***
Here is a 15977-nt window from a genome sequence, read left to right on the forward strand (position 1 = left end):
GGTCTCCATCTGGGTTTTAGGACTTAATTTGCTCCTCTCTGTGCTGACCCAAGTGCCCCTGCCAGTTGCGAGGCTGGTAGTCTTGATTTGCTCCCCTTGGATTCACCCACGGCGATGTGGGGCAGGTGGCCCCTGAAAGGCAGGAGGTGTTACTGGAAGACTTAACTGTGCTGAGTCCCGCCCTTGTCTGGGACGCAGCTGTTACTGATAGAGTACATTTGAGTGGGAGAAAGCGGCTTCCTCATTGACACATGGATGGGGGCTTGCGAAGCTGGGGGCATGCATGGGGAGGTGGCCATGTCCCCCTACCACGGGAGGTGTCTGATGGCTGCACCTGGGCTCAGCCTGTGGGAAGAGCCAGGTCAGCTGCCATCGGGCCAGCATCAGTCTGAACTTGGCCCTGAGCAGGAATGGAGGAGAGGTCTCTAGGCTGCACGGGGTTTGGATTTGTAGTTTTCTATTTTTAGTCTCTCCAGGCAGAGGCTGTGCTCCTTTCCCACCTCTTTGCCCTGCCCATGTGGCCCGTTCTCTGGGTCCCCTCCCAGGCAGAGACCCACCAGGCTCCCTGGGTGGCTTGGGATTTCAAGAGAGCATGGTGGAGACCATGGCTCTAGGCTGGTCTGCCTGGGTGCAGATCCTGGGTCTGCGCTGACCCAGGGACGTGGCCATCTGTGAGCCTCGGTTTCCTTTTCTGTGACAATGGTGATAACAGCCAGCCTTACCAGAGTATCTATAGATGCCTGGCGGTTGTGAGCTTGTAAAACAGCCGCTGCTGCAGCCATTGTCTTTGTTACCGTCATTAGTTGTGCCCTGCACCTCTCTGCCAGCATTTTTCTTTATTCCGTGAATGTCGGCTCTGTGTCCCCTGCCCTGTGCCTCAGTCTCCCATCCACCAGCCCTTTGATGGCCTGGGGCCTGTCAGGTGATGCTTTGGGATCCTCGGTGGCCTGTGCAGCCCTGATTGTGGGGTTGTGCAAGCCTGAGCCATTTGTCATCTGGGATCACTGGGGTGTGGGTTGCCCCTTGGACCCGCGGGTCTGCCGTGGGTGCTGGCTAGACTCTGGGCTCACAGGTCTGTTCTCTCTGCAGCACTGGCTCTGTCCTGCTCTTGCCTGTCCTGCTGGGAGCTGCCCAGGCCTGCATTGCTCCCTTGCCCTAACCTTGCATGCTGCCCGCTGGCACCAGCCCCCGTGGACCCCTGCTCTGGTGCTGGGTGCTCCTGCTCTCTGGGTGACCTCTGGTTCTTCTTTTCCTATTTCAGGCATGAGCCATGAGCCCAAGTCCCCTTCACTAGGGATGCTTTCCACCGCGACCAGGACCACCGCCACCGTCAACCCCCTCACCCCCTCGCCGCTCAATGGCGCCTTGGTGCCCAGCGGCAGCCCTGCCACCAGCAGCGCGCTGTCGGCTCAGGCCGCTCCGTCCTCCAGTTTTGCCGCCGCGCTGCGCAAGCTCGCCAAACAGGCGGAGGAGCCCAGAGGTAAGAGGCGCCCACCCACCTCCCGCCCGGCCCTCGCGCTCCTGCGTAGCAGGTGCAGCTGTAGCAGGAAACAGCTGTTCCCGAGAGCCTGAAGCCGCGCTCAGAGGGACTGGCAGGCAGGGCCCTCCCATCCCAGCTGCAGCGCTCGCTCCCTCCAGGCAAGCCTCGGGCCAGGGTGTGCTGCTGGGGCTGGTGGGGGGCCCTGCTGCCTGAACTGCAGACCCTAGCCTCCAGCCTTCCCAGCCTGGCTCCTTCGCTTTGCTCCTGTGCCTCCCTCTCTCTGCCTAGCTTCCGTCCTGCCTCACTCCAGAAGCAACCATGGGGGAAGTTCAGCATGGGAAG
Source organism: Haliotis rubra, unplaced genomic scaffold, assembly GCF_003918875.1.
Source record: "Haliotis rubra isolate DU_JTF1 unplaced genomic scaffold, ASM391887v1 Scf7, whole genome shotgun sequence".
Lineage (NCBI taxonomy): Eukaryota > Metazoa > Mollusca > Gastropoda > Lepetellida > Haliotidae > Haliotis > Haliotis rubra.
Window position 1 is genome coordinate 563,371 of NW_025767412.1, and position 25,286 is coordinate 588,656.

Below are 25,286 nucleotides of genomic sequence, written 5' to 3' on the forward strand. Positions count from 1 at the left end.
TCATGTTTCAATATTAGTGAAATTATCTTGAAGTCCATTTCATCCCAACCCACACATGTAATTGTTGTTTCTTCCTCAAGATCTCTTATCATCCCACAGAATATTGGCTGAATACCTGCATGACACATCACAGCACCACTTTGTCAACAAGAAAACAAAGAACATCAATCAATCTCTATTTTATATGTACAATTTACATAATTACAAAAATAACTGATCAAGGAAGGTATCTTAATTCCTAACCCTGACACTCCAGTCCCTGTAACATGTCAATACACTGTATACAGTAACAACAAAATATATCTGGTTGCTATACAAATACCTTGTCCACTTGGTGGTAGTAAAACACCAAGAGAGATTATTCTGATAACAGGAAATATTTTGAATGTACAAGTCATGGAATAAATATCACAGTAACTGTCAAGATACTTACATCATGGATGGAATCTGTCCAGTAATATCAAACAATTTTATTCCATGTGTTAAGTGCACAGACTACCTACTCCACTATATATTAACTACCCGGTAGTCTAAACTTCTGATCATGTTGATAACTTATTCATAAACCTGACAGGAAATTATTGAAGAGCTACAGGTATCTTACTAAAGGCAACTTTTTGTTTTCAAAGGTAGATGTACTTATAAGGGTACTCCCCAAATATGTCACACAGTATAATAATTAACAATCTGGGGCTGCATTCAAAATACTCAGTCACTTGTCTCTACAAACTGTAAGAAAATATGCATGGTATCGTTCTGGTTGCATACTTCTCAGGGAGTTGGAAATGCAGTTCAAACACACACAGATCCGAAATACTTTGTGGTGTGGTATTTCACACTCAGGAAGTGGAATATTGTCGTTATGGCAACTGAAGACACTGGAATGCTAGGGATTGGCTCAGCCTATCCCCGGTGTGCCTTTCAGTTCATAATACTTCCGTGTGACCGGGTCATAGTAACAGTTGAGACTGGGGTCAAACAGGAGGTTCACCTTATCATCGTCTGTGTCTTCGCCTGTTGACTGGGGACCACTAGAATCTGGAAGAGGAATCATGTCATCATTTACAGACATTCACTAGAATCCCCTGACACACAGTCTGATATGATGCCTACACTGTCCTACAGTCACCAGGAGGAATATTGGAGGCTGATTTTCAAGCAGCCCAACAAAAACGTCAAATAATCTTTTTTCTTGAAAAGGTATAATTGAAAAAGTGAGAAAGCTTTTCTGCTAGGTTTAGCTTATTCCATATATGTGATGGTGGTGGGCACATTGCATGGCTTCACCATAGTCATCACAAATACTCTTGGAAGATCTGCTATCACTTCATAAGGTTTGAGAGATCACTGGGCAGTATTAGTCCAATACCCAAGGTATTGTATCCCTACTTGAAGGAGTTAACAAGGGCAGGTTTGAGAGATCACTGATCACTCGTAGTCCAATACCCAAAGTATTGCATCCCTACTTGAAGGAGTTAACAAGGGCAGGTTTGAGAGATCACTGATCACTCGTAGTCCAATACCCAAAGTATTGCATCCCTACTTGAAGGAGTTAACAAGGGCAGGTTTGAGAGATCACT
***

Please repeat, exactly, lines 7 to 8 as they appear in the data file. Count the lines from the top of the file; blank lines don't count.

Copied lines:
Below are 25,286 nucleotides of genomic sequence, written 5' to 3' on the forward strand. Positions count from 1 at the left end.
TCATGTTTCAATATTAGTGAAATTATCTTGAAGTCCATTTCATCCCAACCCACACATGTAATTGTTGTTTCTTCCTCAAGATCTCTTATCATCCCACAGAATATTGGCTGAATACCTGCATGACACATCACAGCACCACTTTGTCAACAAGAAAACAAAGAACATCAATCAATCTCTATTTTATATGTACAATTTACATAATTACAAAAATAACTGATCAAGGAAGGTATCTTAATTCCTAACCCTGACACTCCAGTCCCTGTAACATGTCAATACACTGTATACAGTAACAACAAAATATATCTGGTTGCTATACAAATACCTTGTCCACTTGGTGGTAGTAAAACACCAAGAGAGATTATTCTGATAACAGGAAATATTTTGAATGTACAAGTCATGGAATAAATATCACAGTAACTGTCAAGATACTTACATCATGGATGGAATCTGTCCAGTAATATCAAACAATTTTATTCCATGTGTTAAGTGCACAGACTACCTACTCCACTATATATTAACTACCCGGTAGTCTAAACTTCTGATCATGTTGATAACTTATTCATAAACCTGACAGGAAATTATTGAAGAGCTACAGGTATCTTACTAAAGGCAACTTTTTGTTTTCAAAGGTAGATGTACTTATAAGGGTACTCCCCAAATATGTCACACAGTATAATAATTAACAATCTGGGGCTGCATTCAAAATACTCAGTCACTTGTCTCTACAAACTGTAAGAAAATATGCATGGTATCGTTCTGGTTGCATACTTCTCAGGGAGTTGGAAATGCAGTTCAAACACACACAGATCCGAAATACTTTGTGGTGTGGTATTTCACACTCAGGAAGTGGAATATTGTCGTTATGGCAACTGAAGACACTGGAATGCTAGGGATTGGCTCAGCCTATCCCCGGTGTGCCTTTCAGTTCATAATACTTCCGTGTGACCGGGTCATAGTAACAGTTGAGACTGGGGTCAAACAGGAGGTTCACCTTATCATCGTCTGTGTCTTCGCCTGTTGACTGGGGACCACTAGAATCTGGAAGAGGAATCATGTCATCATTTACAGACATTCACTAGAATCCCCTGACACACAGTCTGATATGATGCCTACACTGTCCTACAGTCACCAGGAGGAATATTGGAGGCTGATTTTCAAGCAGCCCAACAAAAACGTCAAATAATCTTTTTTCTTGAAAAGGTATAATTGAAAAAGTGAGAAAGCTTTTCTGCTAGGTTTAGCTTATTCCATATATGTGATGGTGGTGGGCACATTGCATGGCTTCACCATAGTCATCACAAATACTCTTGGAAGATCTGCTATCACTTCATAAGGTTTGAGAGATCACTGGGCAGTATTAGTCCAATACCCAAGGTATTGTATCCCTACTTGAAGGAGTTAACAAGGGCAGGTTTGAGAGATCACTGATCACTCGTAGTCCAATACCCAAAGTATTGCATCCCTACTTGAAGGAGTTAACAAGGGCAGGTTTGAGAGATCACTGATCACTCGTAGTCCAATACCCAAAGTATTGCATCCCTACTTGAAGGAGTTAACAAGGGCAGGTTTGAGAGATCACT